The realtime clock (RTC) was introduced in this log. There was mention of instructions to get the time in a more convenient format. That code was written about a year ago, but has only just been integrated as various loose ends are being tied up.

The RTC counters are reset on power up or cold boot. The clock then keeps track of time with an accuracy of around 14ppm. The first application was to add an **UPTIME** command to the monitor. This displays the time since power up (cold boot) in the format DDD HH:MM:SS

## Clock Division

The hardware abstraction layer (**HAL**) divides down the 8.25MHz CPU clock by a total of 182,474,244,096,000. This is done via the following steps:

**Osc**: 33.000MHz (+/- 100ppm)**CPU**(÷4) 8.25MHz**HAL**(÷43) 191.86kHz**Line**(÷5 or ÷4) 38.372kHz or 47.965kHz (depending on video mode)**Block**(÷4 or ÷5) 9.593kHz**Frame**(÷128 or ÷160) 74.9455Hz or 59.9564Hz (depending on video mode)**Tick**(÷5 or ÷4) 14.9891Hz**TIME0**(÷90*) count to 6.00436 secs (*adjust TIME0 by -1 every 15th TIME1 count)**TIME1**(÷120) count to 719.990 secs or 11.9998 mins**TIME2**(÷120) count to 1439.98 mins, 23.9997 hrs, or 0.999986 days**TIME3**(÷256) count to 256 days, 36.57 weeks, 8.4 months, or 0.7 years

## Real-Time Clock

The realtime clock consists of the four bytes: **TIME0**-**TIME3**. As shown above, these don't count typical increments like seconds, minutes, hours etc. They are optimized for 7-bit arithmetic and the ability to update everything within one additional virtual-machine cycle. These counters are updated at the following rates:

**TIME0**- 15 ticks per second**TIME1**- 10 ticks per minute**TIME2**- 5 ticks per hour**TIME3**- 1 tick per day

One other thing to note. The counts for **TIME0**-**TIME2** are negative and count up to zero. This is done to simplify the overflow condition and just test the sign bit. The final count **TIME3** is the only positive count and represents the number of complete days the machine has been on.

## Calculating Time

A general formula can be used to calculate the actual time unit:

**UNIT[n]**= (**TIME[n+1]**% 10) * max +**TIME[n]**/ ticks

Where **max** is the highest value of that unit held by the counter and **ticks** are the ticks per unit. This leads to the following formulas for the standard time units:

**SECONDS**= (**TIME1**% 10) * 6 +**TIME0**/ 15**MINUTES**= (**TIME2**% 10) * 12 +**TIME1**/ 10**HOURS**=**TIME2**/ 5**DAYS**=**TIME3**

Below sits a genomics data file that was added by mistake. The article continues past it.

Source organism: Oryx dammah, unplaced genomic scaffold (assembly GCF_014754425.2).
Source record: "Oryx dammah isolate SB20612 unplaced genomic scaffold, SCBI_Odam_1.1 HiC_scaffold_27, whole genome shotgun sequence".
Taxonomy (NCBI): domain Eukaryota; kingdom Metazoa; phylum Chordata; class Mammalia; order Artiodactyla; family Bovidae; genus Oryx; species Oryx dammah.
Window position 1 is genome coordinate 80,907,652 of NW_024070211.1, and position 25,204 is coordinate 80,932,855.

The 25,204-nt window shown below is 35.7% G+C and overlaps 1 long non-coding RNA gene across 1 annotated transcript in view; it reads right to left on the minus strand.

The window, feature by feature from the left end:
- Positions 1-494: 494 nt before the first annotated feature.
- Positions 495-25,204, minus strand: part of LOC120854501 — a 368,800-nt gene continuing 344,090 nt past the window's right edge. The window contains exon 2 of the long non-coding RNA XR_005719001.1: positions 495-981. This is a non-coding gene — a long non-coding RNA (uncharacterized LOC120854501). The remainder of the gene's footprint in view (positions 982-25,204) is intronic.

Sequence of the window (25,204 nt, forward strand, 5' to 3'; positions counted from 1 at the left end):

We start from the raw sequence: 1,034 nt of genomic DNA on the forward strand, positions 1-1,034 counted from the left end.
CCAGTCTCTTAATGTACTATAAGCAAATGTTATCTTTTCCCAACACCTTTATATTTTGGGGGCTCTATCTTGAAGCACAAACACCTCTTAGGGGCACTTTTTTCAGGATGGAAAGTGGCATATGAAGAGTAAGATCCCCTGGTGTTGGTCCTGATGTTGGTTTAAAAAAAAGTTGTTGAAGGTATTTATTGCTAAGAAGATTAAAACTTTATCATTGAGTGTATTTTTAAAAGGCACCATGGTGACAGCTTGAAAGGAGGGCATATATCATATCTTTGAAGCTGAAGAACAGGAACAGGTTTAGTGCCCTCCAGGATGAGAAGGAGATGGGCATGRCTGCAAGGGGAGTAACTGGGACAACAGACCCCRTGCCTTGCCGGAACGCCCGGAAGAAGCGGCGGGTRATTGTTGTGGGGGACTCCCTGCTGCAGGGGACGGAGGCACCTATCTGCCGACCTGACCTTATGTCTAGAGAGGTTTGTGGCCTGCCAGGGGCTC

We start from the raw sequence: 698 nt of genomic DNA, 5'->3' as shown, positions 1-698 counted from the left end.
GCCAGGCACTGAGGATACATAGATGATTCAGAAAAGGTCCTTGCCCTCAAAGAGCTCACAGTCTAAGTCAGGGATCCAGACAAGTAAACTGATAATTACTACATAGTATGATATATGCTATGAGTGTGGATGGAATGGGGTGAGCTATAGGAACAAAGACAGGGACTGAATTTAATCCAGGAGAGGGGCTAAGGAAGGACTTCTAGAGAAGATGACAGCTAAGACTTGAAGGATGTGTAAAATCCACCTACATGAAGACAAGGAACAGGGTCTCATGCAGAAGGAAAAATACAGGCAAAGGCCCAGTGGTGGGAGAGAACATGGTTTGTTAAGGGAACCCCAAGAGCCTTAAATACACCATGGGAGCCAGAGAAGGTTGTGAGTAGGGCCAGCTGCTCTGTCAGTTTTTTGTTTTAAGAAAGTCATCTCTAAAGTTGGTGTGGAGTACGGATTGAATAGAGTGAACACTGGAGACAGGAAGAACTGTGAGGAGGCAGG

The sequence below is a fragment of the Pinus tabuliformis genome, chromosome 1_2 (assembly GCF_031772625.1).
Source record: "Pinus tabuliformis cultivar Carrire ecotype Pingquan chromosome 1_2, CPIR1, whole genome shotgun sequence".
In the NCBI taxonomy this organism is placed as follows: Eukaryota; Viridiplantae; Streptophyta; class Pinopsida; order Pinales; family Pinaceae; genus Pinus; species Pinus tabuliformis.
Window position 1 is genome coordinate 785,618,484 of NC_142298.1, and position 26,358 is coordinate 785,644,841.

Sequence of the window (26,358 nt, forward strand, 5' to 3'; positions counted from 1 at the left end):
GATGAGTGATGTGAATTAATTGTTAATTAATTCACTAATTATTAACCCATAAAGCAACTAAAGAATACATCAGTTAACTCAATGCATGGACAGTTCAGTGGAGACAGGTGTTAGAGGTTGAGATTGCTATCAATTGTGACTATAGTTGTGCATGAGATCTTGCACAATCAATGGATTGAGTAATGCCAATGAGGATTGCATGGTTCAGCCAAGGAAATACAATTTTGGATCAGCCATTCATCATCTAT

However, these formulas assume the counts are positive numbers. In this case they are not and this type of math will not work.

## Modular Arithmetic

There are two approaches to dealing with the negative counts: convert the numbers to their positive versions, or use the negative versions and then convert the result. An important observation here is the fact the results will be sexagesimal. This allows the use of modular or *clock arithmetic* and favors the latter method.

The counts are considered to be positive 8-bit integers and adjusted with a final offset to wrap to the correct sexagesimal number using a **MOD60** operation:

**SECONDS**=**MOD60**(13 + (|**TIME1**| % 10) * 6 + |**TIME0**- 1| / 15)**MINUTES**=**MOD60**(35 + (|**TIME2**| % 10) * 12 + |**TIME1**- 6| / 10)**HOURS**=**MOD60**(|**TIME2**+ 120| / 5)**DAYS**=**TIME3**

This may look more complex, but it can be efficiently coded to fit in a single 2-cycle extended instruction (utilizing a jump page in the **0xED** range of instructions). The **MOD60** unary function is also used to convert the result to binary-coded decimal (BCD), or more specifically, *binary-coded sexagesimal*.

## Sexagesimal Adjust Accumulator

The reason for converting the result to BCD is the typical use case where the time displayed as a timestamp. The realtime clock is reset to zero on cold boot and the current time can be calculated by adding the time the machine started to the current uptime tracked by the realtime clock.

This requires the addition of two BCD numbers and is possible with the use of the Decimal Adjust Accumulator (**DAA**) instruction. This will adjust the result back to BCD after the addition, along with setting the carry from the 100's column.

The same technique can be used to add times with a *Sexagesimal Adjust Accumulator* (**SAA**) instruction. This is similar to **DAA** except the carry is generated when the most significant digit is greater than 5 rather than 9. The result is mod-60 rather than mod-100.

## Kernel Timers

One additional use of the realtime clock is to addition of timers to the kernel. These can be programmed to trigger at some point in the future based on a number of ticks. The concept is fairly simple: Each time the kernel main loop runs it will check to see if **TIME0** has changed. If it has then the kernel will check the timers.

Each timer consists of a count and an address to call. Each time the kernel detects a tick it will decrement the counters and check to see if any have reached zero. When a timer reaches zero the kernel will delete the timer and execute the code specified by the address. The timer code can add the timer back again for a repetitive event.

Timers are added to a heap and the kernel will scan the entire heap to find expired timers. The timer is deleted by replacing the expired timer with the timer removed from the top of the heap. When the expired timer is at the top of the heap then there are no more timers.

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